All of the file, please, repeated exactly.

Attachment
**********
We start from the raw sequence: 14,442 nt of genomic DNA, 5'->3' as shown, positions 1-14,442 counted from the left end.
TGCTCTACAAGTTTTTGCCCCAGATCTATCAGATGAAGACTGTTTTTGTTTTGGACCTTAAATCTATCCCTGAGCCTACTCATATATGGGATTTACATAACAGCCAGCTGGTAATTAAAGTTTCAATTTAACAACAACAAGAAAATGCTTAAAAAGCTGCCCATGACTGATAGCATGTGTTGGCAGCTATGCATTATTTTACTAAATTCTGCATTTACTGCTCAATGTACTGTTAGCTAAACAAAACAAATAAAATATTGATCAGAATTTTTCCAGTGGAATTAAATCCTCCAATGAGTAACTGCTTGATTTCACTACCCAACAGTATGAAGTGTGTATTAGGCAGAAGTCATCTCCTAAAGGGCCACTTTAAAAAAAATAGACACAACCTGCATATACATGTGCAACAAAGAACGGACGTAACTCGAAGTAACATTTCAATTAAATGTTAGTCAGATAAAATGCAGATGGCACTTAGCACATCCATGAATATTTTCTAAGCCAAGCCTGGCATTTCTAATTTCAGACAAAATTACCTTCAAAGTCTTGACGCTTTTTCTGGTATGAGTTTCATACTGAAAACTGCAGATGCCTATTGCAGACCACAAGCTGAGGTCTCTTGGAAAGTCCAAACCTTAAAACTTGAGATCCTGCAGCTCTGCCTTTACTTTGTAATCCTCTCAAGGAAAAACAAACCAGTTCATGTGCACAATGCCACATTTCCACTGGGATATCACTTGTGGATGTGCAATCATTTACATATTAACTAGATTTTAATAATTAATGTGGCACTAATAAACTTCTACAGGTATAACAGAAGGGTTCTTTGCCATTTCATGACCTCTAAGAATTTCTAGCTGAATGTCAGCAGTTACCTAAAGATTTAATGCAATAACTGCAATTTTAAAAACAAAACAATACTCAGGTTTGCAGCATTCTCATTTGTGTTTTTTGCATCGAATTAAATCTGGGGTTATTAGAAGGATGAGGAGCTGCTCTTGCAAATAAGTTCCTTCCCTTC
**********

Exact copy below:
We start from the raw sequence: 14,442 nt of genomic DNA, 5'->3' as shown, positions 1-14,442 counted from the left end.
TGCTCTACAAGTTTTTGCCCCAGATCTATCAGATGAAGACTGTTTTTGTTTTGGACCTTAAATCTATCCCTGAGCCTACTCATATATGGGATTTACATAACAGCCAGCTGGTAATTAAAGTTTCAATTTAACAACAACAAGAAAATGCTTAAAAAGCTGCCCATGACTGATAGCATGTGTTGGCAGCTATGCATTATTTTACTAAATTCTGCATTTACTGCTCAATGTACTGTTAGCTAAACAAAACAAATAAAATATTGATCAGAATTTTTCCAGTGGAATTAAATCCTCCAATGAGTAACTGCTTGATTTCACTACCCAACAGTATGAAGTGTGTATTAGGCAGAAGTCATCTCCTAAAGGGCCACTTTAAAAAAAATAGACACAACCTGCATATACATGTGCAACAAAGAACGGACGTAACTCGAAGTAACATTTCAATTAAATGTTAGTCAGATAAAATGCAGATGGCACTTAGCACATCCATGAATATTTTCTAAGCCAAGCCTGGCATTTCTAATTTCAGACAAAATTACCTTCAAAGTCTTGACGCTTTTTCTGGTATGAGTTTCATACTGAAAACTGCAGATGCCTATTGCAGACCACAAGCTGAGGTCTCTTGGAAAGTCCAAACCTTAAAACTTGAGATCCTGCAGCTCTGCCTTTACTTTGTAATCCTCTCAAGGAAAAACAAACCAGTTCATGTGCACAATGCCACATTTCCACTGGGATATCACTTGTGGATGTGCAATCATTTACATATTAACTAGATTTTAATAATTAATGTGGCACTAATAAACTTCTACAGGTATAACAGAAGGGTTCTTTGCCATTTCATGACCTCTAAGAATTTCTAGCTGAATGTCAGCAGTTACCTAAAGATTTAATGCAATAACTGCAATTTTAAAAACAAAACAATACTCAGGTTTGCAGCATTCTCATTTGTGTTTTTTGCATCGAATTAAATCTGGGGTTATTAGAAGGATGAGGAGCTGCTCTTGCAAATAAGTTCCTTCCCTTC